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Supply Chain Insights

How to source a hard-to-find electronic part

Component shortages happen all the time, and they can have a major impact on your business. How do you prepare for supply chain disruptions?

It should come as no surprise that the electronics industry is a volatile and unpredictable market. Component shortages can happen at any time, and they can quickly cause disruptions in your supply chain. For consumers, this translates into an inability to find replacement parts for their devices or delays when purchasing new equipment from manufacturers who are waiting on key components to arrive. However, there are steps that you can take to reduce the likelihood of component shortages impacting your business.

How do component shortages happen?

Component shortages are a common problem for electronics manufacturers. There are a number of reasons why component shortages happen, including natural disasters, politics, production problems and/or poor planning. Some electronics component suppliers will have an excess supply of parts in their inventory while others may be caught unprepared by sudden demand spikes.

If you're considering buying components from an overseas manufacturer, make sure that they can deliver on time so that your production schedule isn't impacted by any unforeseen delays in the delivery process.

Plan for supply chain disruptions

You should always have a plan B. If a supplier is unavailable or the part you need becomes difficult to find, don’t wait until the last minute to source it elsewhere. There are plenty of options out there if you take the time to investigate them in advance of an emergency situation.

So how can you plan for these disruptions without impacting end consumers?

Diversify suppliers

Diversification is the process of finding multiple suppliers for each component. This is especially useful if you have a large supply chain or have been working with one supplier for some time, as they might not be able to meet demand at all times.

It’s important that they are located across the world (ideally on different continents!). This will help not only reduce inventory costs but also mitigate risk by ensuring that there are alternative sources of supply should something happen to one of them. You can also use this method as a backup plan when sourcing parts that have limited availability or high demand; by having additional suppliers for the same part number and/or country, it gives you more options even if something goes wrong with an existing relationship.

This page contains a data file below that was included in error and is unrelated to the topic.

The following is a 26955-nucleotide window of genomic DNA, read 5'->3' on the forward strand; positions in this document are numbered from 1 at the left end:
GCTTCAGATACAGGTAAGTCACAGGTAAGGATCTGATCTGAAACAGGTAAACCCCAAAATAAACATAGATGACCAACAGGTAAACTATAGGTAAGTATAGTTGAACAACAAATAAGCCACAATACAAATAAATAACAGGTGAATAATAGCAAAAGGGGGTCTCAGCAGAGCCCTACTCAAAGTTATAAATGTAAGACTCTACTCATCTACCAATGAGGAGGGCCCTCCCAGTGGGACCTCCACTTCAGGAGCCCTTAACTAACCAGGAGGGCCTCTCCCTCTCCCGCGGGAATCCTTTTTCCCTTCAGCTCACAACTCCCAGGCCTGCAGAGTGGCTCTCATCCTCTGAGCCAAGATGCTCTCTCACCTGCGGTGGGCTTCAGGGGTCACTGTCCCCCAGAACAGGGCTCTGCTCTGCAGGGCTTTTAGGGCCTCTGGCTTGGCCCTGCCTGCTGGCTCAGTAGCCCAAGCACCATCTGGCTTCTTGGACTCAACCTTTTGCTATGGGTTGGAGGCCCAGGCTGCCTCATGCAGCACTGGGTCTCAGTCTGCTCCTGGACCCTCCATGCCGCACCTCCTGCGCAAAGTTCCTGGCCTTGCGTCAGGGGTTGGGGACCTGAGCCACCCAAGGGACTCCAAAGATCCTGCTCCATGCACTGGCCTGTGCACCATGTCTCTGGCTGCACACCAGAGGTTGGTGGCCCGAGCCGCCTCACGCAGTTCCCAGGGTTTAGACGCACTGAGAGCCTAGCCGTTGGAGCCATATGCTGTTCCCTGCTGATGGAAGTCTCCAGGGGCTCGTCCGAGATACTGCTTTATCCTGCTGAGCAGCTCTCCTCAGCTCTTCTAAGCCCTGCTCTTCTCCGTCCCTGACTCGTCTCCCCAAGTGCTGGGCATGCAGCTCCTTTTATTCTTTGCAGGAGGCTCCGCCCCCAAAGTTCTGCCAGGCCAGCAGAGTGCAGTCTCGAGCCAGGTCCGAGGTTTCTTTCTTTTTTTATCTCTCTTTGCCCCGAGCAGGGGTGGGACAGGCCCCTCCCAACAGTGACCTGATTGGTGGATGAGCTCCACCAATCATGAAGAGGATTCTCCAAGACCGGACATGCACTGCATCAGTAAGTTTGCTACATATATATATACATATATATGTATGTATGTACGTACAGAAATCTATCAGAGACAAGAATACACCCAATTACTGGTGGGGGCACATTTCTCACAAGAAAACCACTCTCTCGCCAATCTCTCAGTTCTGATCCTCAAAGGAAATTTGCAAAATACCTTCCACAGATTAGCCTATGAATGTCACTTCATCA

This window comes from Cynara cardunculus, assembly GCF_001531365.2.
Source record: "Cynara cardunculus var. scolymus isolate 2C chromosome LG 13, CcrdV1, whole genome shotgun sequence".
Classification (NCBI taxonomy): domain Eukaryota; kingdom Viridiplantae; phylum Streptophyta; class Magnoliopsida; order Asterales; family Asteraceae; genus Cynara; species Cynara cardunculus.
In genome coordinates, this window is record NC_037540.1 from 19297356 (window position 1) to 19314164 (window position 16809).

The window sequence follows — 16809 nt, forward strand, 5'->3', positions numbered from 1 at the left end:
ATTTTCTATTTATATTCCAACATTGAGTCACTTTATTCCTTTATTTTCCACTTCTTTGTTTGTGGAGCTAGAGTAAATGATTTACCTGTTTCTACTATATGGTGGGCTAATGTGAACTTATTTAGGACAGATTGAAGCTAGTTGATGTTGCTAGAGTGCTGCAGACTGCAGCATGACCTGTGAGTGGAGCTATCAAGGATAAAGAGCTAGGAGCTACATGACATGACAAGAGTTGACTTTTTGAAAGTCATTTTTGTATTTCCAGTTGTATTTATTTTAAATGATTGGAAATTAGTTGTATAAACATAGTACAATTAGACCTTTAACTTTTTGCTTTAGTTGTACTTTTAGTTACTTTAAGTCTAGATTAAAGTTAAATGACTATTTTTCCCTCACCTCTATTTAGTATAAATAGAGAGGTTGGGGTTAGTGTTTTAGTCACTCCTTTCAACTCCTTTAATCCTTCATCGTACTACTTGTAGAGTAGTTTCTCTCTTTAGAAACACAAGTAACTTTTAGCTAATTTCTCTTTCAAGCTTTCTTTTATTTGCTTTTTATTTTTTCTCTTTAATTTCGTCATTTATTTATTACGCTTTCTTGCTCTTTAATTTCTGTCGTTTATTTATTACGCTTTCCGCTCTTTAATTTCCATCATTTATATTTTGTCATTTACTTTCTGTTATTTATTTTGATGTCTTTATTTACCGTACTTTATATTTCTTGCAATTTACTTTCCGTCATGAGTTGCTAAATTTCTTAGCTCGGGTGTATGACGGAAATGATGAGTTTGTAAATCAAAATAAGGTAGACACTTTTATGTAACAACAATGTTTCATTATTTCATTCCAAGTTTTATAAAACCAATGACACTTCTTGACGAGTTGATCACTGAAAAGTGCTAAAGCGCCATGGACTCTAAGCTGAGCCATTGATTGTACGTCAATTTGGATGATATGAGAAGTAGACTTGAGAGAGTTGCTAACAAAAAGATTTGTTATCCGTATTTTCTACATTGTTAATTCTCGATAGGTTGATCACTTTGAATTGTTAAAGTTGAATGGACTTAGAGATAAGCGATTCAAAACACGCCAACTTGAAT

Secondary component marketplaces

A secondary marketplace is a place where you can buy or sell components. For example, you might have some old hard drives that are no longer useful to you and want to sell them for cash.

What makes these sites unique is that they are not just used by individuals looking to get rid of excess inventory; they also serve as a bridge between manufacturers and sellers who may only be able to access certain parts through secondary markets.

While secondary markets can fill critical gaps, buyers also need to beware: you’ll have to pay many times the manufacturer’s price when trying to find replacement parts, and if you work with the wrong broker, you may not get the right parts at all. It takes experience, patience, and strong relationships to successfully navigate the secondary marketplace.

Strategically manage inventory

To avoid getting stuck with a large inventory of parts you can’t sell, it’s important to make sure that you have a good supply chain management software. This will allow you to manage your suppliers and inventory as well as forecast demand for each part. Electronic parts can be tricky to source because there are so many different manufacturers who may stop producing an item at any time. To find the right parts, consider looking at several suppliers and their reputations online before deciding which one is right for your business.

With Amplio, it's never impossible to find what you need.

Large, sophisticated enterprises struggle to manage component shortages – it’s doubly difficult for growing OEMs that are just getting their feet under them.

While the processes above take a lot of time and effort for OEMs, specialized electronic part procurement solutions like Amplio make resilience a breeze. 

Amplio is a simple solution that works with multiple suppliers, warehouses, logistics providers and customs brokers on its OEM clients’ behalf – ensuring that they always have the components they need at the right price. With built in intelligent supply chain analytics software and a secondary component marketplace, finding replacement parts changes from a liability to a breeze.

Component shortages are a fact of life for electronics manufacturers. There is no way to completely avoid them, but you can take steps to mitigate their impact by diversifying your suppliers and planning for disruptions in the supply chain. In addition, secondary marketplace options exist that allow you to buy directly from other users or third-party vendors who offer surplus inventory at competitive prices. If your procurement team is struggling to get ahead of electronic part shortages, get in touch with Amplio and we’ll create a no-obligations plan of action to solve your critical gaps and prevent them from reoccurring.

Written by
Terry Jeffords

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